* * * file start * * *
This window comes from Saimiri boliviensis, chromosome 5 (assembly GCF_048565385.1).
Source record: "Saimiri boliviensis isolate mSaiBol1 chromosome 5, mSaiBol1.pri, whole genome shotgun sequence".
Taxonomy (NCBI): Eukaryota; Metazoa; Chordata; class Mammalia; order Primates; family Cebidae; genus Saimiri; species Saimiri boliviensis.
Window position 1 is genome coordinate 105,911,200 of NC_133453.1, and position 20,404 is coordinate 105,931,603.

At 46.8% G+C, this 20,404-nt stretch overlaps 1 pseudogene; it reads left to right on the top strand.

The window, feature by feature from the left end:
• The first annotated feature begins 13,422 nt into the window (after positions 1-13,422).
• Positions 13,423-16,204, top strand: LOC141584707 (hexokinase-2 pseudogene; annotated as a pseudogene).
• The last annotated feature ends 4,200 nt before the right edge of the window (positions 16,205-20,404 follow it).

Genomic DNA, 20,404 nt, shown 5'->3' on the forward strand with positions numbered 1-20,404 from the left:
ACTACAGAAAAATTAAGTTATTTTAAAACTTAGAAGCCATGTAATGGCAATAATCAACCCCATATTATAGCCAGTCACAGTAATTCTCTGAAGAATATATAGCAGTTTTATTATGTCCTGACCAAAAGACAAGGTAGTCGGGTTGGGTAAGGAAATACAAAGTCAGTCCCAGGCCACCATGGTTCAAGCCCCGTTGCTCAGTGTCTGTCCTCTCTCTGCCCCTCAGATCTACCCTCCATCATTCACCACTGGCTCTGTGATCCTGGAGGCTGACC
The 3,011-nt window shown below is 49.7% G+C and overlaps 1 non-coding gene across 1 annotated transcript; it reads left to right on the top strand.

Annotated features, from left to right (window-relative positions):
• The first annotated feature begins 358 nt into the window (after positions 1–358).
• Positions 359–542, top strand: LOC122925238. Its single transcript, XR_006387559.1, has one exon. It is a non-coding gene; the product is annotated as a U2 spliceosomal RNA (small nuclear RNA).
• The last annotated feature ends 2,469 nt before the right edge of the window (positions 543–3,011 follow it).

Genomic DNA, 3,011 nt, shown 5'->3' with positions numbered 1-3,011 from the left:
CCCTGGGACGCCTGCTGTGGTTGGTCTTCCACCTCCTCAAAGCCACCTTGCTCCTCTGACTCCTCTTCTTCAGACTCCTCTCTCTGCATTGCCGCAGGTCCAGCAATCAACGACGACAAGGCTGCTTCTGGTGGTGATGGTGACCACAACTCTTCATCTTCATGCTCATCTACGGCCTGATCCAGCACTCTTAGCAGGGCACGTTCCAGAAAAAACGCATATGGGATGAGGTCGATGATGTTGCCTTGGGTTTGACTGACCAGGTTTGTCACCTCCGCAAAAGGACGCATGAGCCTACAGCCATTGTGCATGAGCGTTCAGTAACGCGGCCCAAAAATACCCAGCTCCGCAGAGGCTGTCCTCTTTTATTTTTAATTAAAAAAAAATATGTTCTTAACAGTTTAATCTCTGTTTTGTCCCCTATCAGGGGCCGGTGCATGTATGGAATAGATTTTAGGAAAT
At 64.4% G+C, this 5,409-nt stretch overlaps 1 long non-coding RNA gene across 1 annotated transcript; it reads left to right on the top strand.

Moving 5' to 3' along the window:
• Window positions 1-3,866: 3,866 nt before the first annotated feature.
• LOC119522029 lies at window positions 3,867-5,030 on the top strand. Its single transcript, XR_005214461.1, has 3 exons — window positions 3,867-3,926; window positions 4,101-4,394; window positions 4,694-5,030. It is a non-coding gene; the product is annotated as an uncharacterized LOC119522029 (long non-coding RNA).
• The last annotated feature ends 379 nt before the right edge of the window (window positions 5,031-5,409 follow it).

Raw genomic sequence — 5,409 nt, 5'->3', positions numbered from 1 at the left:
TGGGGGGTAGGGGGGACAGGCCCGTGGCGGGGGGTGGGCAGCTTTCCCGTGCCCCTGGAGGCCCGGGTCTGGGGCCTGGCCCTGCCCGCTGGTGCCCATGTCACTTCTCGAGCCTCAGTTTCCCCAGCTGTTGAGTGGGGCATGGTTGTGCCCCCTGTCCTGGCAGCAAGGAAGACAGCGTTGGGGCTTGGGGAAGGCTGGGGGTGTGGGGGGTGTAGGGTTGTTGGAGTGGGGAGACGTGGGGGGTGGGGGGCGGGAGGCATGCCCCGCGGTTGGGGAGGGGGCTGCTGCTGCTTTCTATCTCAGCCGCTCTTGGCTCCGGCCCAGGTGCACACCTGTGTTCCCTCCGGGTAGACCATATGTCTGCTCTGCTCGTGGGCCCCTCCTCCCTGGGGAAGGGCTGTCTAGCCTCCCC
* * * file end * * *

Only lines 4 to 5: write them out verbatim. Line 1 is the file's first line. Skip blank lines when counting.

Window position 1 is genome coordinate 105,911,200 of NC_133453.1, and position 20,404 is coordinate 105,931,603.

At 46.8% G+C, this 20,404-nt stretch overlaps 1 pseudogene; it reads left to right on the top strand.